Following on from my blog on Fifty shades and Katie Holmes, I can finally comment further.
I have read the book. The first one. And it left me feeling ill.
It took a few days before I could trust myself to write anything for the following reasons.
I didn’t want to sound, bitter, twisted, jealous. I am not.
Okay, the money would be nice but I would never compromise on such an important issue.
I realised that ‘frame of reference’ is paramount here.
By this I mean, if something is totally outside of your own experience, you will react differently to someone who has had a similar experience.
An excellent example of this was shown recently when a friend decided that the time was right to expose the horrendous abuse she had suffered as a child.
One reviewer doubted its authenticity. ‘It just went on and on’, she said.
Well, hello. Yes it can and for some, does! How lucky this reviewer was to have, presumably, sailed through life…
So, I then carefully considered my reaction, which surprised me in its intensity.
The last time I can remember feeling so sickened and helpless was years ago when I witnessed a car crash, right in front of me. I was a passenger and the car in front was speeding. It hit the central reservation of the dual carriageway and was flipped into the air, skidding on its roof. Then it stopped.
This was long before mobile phones, so we stopped and ran to the car.
I don’t remember precise details but it wasn’t long before police, ambulance etc arrived.
What I do remember was feeling, sick to my stomach and helpless as we managed to drag a small child from the front of the car. The female passenger, also in the front, appeared to dead.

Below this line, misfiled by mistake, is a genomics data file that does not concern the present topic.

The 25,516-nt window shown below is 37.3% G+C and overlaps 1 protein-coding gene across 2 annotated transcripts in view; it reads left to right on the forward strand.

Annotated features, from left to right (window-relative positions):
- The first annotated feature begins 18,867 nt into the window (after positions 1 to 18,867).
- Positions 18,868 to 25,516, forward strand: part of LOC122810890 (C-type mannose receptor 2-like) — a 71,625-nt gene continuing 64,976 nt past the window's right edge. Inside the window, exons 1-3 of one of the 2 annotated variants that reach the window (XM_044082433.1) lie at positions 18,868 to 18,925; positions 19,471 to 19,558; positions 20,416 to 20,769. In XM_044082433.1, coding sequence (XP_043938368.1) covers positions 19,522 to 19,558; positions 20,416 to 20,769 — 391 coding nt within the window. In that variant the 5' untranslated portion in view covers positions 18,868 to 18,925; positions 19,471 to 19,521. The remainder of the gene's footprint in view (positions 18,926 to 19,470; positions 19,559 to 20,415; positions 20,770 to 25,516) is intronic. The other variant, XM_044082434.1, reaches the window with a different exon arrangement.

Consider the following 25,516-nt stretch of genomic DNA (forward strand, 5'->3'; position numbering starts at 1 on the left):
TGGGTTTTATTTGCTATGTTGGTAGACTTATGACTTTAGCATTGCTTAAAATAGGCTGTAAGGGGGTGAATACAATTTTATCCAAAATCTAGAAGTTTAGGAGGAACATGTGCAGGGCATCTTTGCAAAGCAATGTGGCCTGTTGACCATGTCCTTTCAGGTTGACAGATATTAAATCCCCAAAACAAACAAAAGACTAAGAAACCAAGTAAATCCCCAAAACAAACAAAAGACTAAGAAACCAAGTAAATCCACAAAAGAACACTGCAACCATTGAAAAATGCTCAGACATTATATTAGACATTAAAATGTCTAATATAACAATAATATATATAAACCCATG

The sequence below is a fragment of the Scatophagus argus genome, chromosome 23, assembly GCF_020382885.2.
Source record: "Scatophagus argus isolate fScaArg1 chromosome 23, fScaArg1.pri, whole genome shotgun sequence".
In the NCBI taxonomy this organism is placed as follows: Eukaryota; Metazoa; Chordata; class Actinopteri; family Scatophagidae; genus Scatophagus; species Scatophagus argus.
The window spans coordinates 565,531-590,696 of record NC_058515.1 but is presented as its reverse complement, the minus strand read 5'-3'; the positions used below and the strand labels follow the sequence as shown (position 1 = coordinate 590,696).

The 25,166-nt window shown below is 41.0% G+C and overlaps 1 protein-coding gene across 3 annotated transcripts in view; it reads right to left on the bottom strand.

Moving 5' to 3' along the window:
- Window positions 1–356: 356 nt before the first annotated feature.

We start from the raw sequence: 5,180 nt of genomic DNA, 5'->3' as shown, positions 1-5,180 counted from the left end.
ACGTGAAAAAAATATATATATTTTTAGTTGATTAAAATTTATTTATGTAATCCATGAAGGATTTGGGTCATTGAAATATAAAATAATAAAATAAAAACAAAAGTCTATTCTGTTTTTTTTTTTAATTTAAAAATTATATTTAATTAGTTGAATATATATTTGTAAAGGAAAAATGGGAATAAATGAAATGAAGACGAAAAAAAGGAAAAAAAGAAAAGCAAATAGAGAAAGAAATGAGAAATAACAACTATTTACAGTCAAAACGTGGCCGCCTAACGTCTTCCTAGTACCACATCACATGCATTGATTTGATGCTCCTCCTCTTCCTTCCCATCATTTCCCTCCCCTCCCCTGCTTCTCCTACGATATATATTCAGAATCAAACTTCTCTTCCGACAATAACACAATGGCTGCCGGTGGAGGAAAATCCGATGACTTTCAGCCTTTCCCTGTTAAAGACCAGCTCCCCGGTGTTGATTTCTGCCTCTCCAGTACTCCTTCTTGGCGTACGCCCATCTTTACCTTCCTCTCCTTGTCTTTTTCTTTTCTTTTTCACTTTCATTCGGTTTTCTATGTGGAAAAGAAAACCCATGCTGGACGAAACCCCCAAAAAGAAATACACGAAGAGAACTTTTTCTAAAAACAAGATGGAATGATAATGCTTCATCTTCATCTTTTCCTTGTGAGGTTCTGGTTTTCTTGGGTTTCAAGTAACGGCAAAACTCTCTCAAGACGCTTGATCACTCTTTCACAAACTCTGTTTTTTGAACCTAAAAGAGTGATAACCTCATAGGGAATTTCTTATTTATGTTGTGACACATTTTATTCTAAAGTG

I had also felt angry that I couldn’t have somehow prevented the accident. It was utterly reckless driving.
Or I suppose the accelerator may have stuck. I simply don’t know.
How do the emergency services cope with the horrors they witness? Do they have cast iron stomachs, a certain constitution? Do they see it, deal with it, move on? I’m sure you can train yourself to cope. Good job too, for the rest of us who rely on them. Don’t get me wrong. I am in good in a crisis. Level headed, quick thinking, emotion in check but afterwards…that’s a different story.
The replay button. Something I could happily do without, at times. Delete, erase. Please.
When I finished reading Fifty Shades of Grey, my first thought was this woman has two sons.
Please don’t let them think the protagonist is an acceptable role model.
As I have said before I have no issue whatsoever with BSDM.
There are safe words and respect within the role play. Fun with an edge. I get it.
It’s not for me but anything that encompasses mutual pleasure.Great. Go for it.
I could pick out so many passages from Fifty shades to highlight where this blurrs the lines but two simple sentences, I think, sum it up quite well.
“If you say no, you’ll say no. I’ll have to find a way to persuade you.”
James, E. L. (2012-03-19). Fifty Shades of Grey (p. 498). Random House UK. Kindle Edition.